6. “Will There Be a Sequel?”
I was surprised how many of you asked me if there would be a sequel. This was the question that really turned me into Shocked Pikachu (a nickname my friend gave me because I was surprised that Psychic City is doing well). I’m thrilled that folks who have read it are excited for the next one.
The answer is yes. It’s going to be a fairly long series. At the current moment, I have planned and plotted and outlined for the first 12 books.
Psychic City came out the end of August. I just finished Psychic Inferno (#2) on September 29 and now it’s off to the editor. Minerva the Liar (#3) was finished on July 15. Yes, I wrote the third book before the second one. Minerva the Liar takes place before the events of Psychic City and Psychic Inferno and provides a lot of backstory/explanation for how the Psychic State came to be and introduces a form of powerful intuitives called truthshapers as well as a secret society of matriarchal bureaucrats. After I wrote Minerva the Liar, however, I realized it would be cruel to leave people hanging at the end of Psychic City and that it made sense for Minerva the Liar to come out third, after Psychic Inferno (as Inferno provides the answers to a lot of immediate questions raised by Psychic City).
Anyway, the good news is that the first three books are written. The second and third installments are going through the editing process, and I’ll let you know more information about when they’re coming out as we get closer to the release dates.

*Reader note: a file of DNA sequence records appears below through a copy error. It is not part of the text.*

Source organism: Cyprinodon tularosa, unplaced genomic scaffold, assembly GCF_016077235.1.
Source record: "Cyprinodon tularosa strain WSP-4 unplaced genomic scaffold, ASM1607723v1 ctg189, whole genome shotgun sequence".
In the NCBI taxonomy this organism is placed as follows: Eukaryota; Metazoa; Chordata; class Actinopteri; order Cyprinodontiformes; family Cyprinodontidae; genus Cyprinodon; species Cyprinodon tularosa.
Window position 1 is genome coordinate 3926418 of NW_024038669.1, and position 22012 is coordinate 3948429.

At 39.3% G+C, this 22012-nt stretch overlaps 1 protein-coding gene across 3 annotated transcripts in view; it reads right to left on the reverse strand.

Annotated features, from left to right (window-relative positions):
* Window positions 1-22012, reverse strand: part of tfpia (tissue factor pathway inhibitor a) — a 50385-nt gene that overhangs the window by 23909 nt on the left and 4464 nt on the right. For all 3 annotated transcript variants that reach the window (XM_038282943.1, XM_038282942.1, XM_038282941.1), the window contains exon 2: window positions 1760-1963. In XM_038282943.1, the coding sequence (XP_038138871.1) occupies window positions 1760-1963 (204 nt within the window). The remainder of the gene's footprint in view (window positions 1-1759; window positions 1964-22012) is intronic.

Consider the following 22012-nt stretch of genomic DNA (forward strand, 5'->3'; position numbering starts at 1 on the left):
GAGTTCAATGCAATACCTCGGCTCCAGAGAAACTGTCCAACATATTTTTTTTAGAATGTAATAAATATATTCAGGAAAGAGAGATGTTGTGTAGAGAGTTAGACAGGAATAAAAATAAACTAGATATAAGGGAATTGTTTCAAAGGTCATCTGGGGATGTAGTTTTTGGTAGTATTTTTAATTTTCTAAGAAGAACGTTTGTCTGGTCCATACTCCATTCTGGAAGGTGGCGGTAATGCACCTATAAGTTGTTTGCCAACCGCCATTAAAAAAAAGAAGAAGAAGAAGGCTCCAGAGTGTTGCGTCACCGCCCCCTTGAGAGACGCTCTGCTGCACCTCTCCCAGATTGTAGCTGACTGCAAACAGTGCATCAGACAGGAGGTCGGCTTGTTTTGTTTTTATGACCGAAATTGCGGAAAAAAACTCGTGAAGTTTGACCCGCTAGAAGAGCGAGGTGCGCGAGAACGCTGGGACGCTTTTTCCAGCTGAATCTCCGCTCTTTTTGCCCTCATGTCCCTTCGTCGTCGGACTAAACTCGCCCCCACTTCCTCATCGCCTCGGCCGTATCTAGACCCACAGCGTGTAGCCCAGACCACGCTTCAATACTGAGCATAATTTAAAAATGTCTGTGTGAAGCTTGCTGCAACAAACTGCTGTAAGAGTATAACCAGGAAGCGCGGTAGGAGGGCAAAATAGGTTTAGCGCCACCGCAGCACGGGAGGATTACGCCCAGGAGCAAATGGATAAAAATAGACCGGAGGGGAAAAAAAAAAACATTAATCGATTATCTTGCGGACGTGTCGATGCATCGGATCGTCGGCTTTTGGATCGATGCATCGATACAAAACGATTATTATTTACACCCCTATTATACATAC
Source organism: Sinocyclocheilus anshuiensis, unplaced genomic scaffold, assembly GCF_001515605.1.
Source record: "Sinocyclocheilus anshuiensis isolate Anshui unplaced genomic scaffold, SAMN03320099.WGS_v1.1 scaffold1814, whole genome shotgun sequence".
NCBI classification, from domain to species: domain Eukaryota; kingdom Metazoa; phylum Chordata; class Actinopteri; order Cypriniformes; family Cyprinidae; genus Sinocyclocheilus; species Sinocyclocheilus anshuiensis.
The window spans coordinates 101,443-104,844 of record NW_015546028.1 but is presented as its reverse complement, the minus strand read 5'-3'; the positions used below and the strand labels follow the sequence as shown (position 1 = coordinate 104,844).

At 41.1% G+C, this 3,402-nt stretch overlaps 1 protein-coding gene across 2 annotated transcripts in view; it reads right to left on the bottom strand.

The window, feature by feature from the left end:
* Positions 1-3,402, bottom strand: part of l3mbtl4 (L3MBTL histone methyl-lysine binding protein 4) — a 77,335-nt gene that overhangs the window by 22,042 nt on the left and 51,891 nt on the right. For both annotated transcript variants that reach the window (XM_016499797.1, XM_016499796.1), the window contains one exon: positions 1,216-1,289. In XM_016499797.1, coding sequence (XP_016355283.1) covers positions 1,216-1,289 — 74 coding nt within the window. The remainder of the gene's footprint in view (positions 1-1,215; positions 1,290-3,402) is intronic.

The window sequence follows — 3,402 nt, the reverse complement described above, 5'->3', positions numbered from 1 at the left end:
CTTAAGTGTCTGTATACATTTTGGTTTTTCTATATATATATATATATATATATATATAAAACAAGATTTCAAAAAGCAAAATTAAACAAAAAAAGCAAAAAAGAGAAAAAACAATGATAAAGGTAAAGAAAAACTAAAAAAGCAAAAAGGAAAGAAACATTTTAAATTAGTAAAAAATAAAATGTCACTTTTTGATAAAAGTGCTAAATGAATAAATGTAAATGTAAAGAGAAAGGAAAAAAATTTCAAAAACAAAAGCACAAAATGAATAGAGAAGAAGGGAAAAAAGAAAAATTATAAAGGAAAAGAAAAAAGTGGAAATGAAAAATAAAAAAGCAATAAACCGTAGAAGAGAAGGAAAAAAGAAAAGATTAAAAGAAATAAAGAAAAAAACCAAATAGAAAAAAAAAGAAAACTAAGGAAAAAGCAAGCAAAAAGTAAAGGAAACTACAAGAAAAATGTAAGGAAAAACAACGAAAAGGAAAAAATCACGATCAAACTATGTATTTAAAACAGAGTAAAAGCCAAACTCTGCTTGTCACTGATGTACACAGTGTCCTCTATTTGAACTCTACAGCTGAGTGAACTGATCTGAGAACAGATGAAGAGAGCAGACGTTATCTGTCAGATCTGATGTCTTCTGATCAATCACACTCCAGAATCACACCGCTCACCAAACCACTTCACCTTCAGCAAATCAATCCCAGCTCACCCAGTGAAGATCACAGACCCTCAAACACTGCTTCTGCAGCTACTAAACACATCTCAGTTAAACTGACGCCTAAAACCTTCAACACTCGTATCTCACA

Update: Psychic Inferno came out since I originally wrote this post. Here’s a link to the Psychic State series that should propagate whatever new books are out by the time you read this. (There will be a lot of them eventually.)
7. “What’s Next? What Are You Working On?”
As I write this Q&A post, I’m starting to work on the fourth book in the series — The Ecumenopolis. Ecu-what? What the heck is that word? Good question. Here’s the answer:
Ecumenopolis (from Greek: οἰκουμένη oecumene, meaning “world”, and πόλις polis “city”, thus “a world city”) is the hypothetical concept of a planetwide city.
Not to go too far into spoilertown, but The Ecumenopolis focuses primarily on Amarynth, a.k.a. “the Cassandra of PsyOps,” the long-suffering introverted Connections Agent with an uncanny knack for knowing things she shouldn’t. Unfortunately, because she’s not good at explaining how she knows what she does, other people underestimate her abilities and rarely believe her, to their own detriment.
Amarynth is in both Psychic City and Psychic Inferno but never as the main character. She is extremely fun to write, so it’s gonna be great spending a lot of time with her while I write The Ecumenopolis and giving a better look into her backstory and why she is the way she is.